Apr 19, 2023
Bernadine Strik, berry research innovator, dies

Bernadine Strik, a leading U.S. berry authority, has died. Strik, 60, died on April 14 in Corvallis, Oregon.

Strik, a veteran Oregon State University professor of horticulture and Extension berry crop specialist and researcher, was well-known and respected in the berry world.

Bernadine Strik

“Her research in blueberry production and nutrient management has had impacts that few have ever matched,” said the U.S. Department of Agriculture which recognized her contributions in 2022.

When Strik began her OSU career in 1987, the industry standard was to plant blueberry bushes four feet apart in rows that were mulched with sawdust or had bare ground and without trellises. Today, as a result of Strik’s research, blueberries are grown two-and-a-half to three feet apart with the aid of trellises and weed mat mulch is common, the USDA said.

Strik worked at OSU for 34 years. Strik’s research focused on whole plant physiology, improving yield and quality, machine harvest efficiency, pruning, optimization of production systems, plant nutrition and organic production systems in all berry crops.

She has published more than 240 scientific papers, as well as book chapters and other writings on berry crop production and physiology. She also operates a berry crops consulting business to aid growers and companies internationally.

Strik didn’t limit herself to blueberries. She developed research programs on planting density, trellising, pruning, fruit set, fruit quality and planting systems for strawberries, red and black raspberries, blackberries and cranberries.

The North American Blueberry Council (NABC) and U.S. Highbush Blueberry Council (USHBC) mourn Strik’s sudden passing.

“Strik led ground-breaking research that transformed the blueberry industry, improving yield and quality, machine harvest efficiency, pruning, optimization of production systems, plant nutrition and organic production systems in all berry crops,” Kasey Cronquist, USHBC and NABC president, said in a news release.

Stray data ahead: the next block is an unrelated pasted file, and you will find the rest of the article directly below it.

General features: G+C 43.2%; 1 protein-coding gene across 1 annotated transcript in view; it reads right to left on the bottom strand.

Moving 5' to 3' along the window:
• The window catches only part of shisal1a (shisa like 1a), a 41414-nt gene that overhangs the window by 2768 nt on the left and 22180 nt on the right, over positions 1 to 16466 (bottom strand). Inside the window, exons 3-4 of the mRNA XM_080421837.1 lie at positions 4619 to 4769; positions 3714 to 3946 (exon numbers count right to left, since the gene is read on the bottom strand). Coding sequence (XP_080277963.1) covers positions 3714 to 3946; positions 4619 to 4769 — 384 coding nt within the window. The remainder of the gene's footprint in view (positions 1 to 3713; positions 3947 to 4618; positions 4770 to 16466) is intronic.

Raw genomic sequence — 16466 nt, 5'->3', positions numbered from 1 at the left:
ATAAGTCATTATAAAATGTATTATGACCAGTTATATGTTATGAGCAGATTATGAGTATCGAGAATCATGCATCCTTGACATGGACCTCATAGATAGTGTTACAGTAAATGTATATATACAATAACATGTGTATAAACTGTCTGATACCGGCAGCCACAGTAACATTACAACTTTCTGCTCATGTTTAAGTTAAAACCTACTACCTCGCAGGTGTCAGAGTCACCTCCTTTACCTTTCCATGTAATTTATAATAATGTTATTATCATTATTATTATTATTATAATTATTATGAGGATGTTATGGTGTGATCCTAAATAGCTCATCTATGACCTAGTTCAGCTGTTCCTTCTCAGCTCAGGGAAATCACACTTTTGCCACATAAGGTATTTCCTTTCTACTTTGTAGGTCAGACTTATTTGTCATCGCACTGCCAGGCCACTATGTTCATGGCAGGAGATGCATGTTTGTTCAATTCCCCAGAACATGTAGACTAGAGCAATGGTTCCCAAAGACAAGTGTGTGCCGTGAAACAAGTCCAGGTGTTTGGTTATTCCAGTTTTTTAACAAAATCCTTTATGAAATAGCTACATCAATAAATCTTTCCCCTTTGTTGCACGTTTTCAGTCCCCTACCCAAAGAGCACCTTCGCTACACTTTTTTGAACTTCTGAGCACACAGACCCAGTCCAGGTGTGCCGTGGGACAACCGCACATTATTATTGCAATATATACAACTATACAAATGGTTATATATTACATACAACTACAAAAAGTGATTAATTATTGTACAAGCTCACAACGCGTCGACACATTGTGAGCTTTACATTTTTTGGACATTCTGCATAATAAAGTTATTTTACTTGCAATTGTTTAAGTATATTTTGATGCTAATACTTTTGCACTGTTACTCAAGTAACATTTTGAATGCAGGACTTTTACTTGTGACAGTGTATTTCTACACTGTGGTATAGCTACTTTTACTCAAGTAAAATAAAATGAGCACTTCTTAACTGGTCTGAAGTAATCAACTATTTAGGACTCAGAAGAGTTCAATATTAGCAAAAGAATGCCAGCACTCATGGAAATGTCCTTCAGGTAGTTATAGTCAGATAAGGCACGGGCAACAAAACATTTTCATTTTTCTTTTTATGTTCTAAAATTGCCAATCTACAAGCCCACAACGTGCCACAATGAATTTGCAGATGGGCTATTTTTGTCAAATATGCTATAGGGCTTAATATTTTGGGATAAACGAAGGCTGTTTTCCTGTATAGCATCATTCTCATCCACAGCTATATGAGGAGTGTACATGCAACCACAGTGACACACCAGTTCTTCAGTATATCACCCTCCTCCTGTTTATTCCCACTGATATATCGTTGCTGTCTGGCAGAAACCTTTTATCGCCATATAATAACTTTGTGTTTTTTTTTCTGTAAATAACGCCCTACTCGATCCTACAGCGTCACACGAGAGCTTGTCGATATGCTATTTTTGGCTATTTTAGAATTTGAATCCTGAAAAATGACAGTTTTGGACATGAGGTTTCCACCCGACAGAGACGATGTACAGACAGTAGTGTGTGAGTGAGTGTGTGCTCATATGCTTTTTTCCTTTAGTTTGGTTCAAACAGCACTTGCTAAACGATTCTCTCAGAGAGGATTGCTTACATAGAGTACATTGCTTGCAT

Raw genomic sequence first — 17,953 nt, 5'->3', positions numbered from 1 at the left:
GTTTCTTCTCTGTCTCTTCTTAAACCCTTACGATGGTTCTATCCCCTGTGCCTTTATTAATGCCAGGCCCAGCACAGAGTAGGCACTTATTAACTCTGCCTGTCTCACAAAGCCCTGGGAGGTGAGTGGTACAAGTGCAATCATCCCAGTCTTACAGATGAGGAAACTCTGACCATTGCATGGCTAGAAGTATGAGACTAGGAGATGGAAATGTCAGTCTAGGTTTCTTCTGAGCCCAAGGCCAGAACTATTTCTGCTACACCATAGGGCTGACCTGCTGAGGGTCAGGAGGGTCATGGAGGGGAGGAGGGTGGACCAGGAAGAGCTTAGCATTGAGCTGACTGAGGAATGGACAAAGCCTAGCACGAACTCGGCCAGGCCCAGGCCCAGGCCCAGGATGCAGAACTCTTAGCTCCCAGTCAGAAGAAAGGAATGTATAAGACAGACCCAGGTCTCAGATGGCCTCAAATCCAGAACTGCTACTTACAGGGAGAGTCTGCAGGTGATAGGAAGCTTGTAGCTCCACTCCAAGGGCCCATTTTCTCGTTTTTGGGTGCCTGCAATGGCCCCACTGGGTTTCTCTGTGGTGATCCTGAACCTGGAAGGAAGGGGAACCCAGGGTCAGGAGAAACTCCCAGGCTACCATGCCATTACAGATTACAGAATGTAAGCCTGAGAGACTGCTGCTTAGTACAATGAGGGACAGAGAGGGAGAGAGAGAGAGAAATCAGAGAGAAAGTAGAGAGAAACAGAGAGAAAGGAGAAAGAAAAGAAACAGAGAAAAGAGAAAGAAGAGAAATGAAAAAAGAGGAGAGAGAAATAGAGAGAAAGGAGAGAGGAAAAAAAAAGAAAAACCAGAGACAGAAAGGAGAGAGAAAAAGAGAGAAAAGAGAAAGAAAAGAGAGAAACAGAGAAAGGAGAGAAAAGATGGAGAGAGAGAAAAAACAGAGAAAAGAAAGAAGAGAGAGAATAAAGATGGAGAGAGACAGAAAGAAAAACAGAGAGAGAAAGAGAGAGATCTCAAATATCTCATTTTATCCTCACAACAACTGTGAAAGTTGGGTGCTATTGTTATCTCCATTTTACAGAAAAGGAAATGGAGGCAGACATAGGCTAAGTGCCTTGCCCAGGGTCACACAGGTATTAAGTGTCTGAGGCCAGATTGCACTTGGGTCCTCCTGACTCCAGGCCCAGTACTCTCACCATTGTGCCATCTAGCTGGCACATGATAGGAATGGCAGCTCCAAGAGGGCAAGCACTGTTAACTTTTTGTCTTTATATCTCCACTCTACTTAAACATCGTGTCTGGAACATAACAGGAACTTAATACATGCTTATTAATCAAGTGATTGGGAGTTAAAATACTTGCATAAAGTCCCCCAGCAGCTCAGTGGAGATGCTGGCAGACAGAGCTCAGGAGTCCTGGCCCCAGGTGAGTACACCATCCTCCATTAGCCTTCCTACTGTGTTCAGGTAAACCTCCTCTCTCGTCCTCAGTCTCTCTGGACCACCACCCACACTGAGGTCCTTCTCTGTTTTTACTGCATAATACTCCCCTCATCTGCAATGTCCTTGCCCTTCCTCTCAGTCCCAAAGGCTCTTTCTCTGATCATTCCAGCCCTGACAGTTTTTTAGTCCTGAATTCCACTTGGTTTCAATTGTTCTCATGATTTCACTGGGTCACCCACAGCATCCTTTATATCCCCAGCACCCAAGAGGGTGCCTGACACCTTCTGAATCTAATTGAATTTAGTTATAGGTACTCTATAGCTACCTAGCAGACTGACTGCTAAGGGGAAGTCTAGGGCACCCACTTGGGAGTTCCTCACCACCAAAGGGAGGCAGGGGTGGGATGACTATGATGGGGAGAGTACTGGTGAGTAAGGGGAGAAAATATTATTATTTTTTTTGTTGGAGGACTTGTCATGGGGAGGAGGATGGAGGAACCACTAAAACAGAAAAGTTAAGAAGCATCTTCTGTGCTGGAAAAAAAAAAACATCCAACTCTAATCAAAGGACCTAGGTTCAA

“Professional accolades aside, Strik was a benevolent, generous bright light to the blueberry industry and all who knew her. Our industry has lost a great leader, mentor and friend. Bernadine has made an indelible mark on what the blueberry industry is today, and her legacy of innovation, research and passion will impact generations of blueberry growers to come. She was a true legend and champion of the blueberry industry, and she will be greatly missed.”

As an extension specialist, growers repeatedly participated in her field days and her online “blueberry schools” to gain the latest trends and knowledge.

Bernadine Strik

In her time at OSU, Oregon blueberry acreage expanded from 1,200 acres to 15,000 acres with large changes in production systems based on her research. Her landmark 14-year project on organic blueberry production helped drive an increase in Oregon organic acreage as growers adopted Strik’s research-based production methods to increase their profitability, according to OSU.

Retiring in 2021, Strik that year was honored by the highest honor bestowed by the International Society of Horticultural Science for her innovative and industry-changing program on berries.

Born in Holland, Strik’s family moved to Australia and later, Canada, where she earned a doctorate with distinction in horticulture at the University of Guelph in Ontario, Canada, at 25 years of age. At OSU, she started as an assistant professor in 1987 and was promoted to professor in 1997. Strik’s paternal grandfather was a vegetable and strawberry grower in west Holland while her maternal grandfather spent sold produce at his specialty stores. Her parents followed similarly.

Strik is survived by husband Neil Bell, a retired OSU Extension horticulture specialist, and two daughters.

“My condolences to Bernadine’s family,” said Kevin Schooley, executive director of the North American Strawberry Growers Association, based in Welland, Ontario. “Bernadine was so well respected by her friends in the agricultural community and will be sorely missed. She was always willing to share her knowledge and expertise and was fun to be around. We had some great conversations about farming and family. We will all cherish the time we had together and the special memories.”

More details are expected to be available in Strik’s obituary.

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